In 2003, Bruce Murison, was laid off from his high-tech job at the now-bankrupt telecommunications company Nortel.
Instead of looking for a new job, he focused his energy on something he had been quietly tinkering with in his basement in suburban Ottawa.
He was working on a vibrator couples can use together. The concept was born one day when he and wife Melody, also a former Nortel employee, were brainstorming possible inventions.
They joked about creating a sex toy and the idea somehow stuck. Melody says they then asked themselves the question, "Is there anything that [a couple] can share?"
Believing they found an untapped market, the Murisons did their research. That included visiting adult novelty stores.
"I remember the first sex toy store I dragged Melody into. We had never been to one before we started this endeavour, so there was definitely a learning curve," explained Bruce.
He also handed out surveys in downtown Ottawa to find out what women — besides Melody — wanted.
"I did whatever it took," says Bruce. That included "getting nicely dressed government ladies' opinions."
Bruce adds that "Melody at the time was afraid that one of the neighbours would see me and recognize me."
What will the neighbours think?
Not knowing how their neighbours would react, the Murisons kept quiet about what Bruce was doing in the basement. Only their two daughters knew; their six-year-old son was too young to understand.
It took years for Bruce to get it right: scrapping numerous prototypes, miniaturizing motors, fine-tuning the electronics and "finding a shape that would conform to people and not interfere with normal lovemaking."
His final product: a small, C-shaped vibrator that couples can enjoy simultaneously. The Murisons named it the We-Vibe.
With no money coming in, the couple had mortgaged their home and took out three lines of credit. Bruce said when they were finally ready to take the device to market, "there was one grandiose moment where we said, 'OK, after this point, we either have to sell 10,000 We-Vibes between now and March or we're going to go bankrupt.'"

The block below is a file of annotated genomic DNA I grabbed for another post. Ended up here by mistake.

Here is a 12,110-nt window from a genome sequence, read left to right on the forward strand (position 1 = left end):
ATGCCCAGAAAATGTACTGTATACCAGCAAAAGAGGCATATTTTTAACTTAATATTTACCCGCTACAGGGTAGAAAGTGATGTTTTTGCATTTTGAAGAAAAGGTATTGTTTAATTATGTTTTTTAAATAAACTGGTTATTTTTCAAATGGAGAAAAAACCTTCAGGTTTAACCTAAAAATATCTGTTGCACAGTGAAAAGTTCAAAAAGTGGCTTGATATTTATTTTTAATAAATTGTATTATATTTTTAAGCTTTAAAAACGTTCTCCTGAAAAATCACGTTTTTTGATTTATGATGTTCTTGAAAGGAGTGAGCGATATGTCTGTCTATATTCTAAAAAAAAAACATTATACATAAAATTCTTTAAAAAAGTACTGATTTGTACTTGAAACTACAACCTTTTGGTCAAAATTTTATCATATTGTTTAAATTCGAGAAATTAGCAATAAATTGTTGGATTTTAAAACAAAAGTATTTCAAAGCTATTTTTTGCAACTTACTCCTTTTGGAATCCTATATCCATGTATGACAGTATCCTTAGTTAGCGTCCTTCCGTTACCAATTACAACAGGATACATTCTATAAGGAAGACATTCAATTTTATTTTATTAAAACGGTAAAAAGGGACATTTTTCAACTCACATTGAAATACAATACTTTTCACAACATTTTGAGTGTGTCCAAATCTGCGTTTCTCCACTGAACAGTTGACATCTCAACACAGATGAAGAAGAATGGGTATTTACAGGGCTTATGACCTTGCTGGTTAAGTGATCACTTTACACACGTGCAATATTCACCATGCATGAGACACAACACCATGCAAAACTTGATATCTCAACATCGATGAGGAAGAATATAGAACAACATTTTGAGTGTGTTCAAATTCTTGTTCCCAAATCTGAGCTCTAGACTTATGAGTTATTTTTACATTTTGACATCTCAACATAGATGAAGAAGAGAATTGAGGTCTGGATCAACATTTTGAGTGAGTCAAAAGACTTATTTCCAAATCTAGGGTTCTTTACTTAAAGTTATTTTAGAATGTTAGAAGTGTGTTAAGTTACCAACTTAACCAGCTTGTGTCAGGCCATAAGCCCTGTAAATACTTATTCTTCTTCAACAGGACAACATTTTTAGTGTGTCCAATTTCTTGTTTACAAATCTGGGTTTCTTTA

The couple actually doubled their goal, selling 20,000 units in just three months in 2008.
It's a hit
Endorsements by celebrity sex experts — from Canada’s Sue Johanson to Dr. Laura Berman on The Dr. Oz Show — were huge boosts for business. So was a mention on Oprah.com in a segment titled Beginner's Guide to Erotica.
The toy was even added to Oscars gift bags in 2009.
The Murisons' neighbours eventually discovered their secret, but the couple had no reason to worry. Some asked for free samples and one sent flowers. "There was definitely a lot of hometown pride," Melody says.
The couple began their business at home with just one paid employee. Now their company, Standard Innovation, has 43 full-time staff. Millions of We-Vibes have sold across the globe and there's now more than eight variations of the product.
The gadget has also garnered more than 20 international awards. The most recent: best couples sex toy for the We-Vibe 4 Plus at the Sexual Health Expo in Los Angeles last month.
The 4 Plus – the latest We-Vibe model – can be controlled using a phone app that allows one partner to operate the toy from miles away.
Bruce attributes the toy's success to the fact that it's a small, non-intimidating device that "doesn't alienate or replace the man. It makes sex better for both. So I don't think men are threatened the way they are by a phallic device."
Tina McKeown, who first tried the We-Vibe with a boyfriend, agrees.
"It was his first toy ever. Men are a little shy when it comes to that," she says, adding her boyfriend was enthusiastic about the We-Vibe 3 that includes a remote control.
"You know men love remotes," she says. "It definitely enhances the sexual experience."
Although they can't divulge details yet, the Murisons' company is working on more We-Vibe variations. "It's sort of a never-ending process of improvement," Bruce says.
The couple has no shame, just pride in what they've been able to achieve.
"A lot of women want to shake his hand [to] thank him," Melody says.Suggest a correction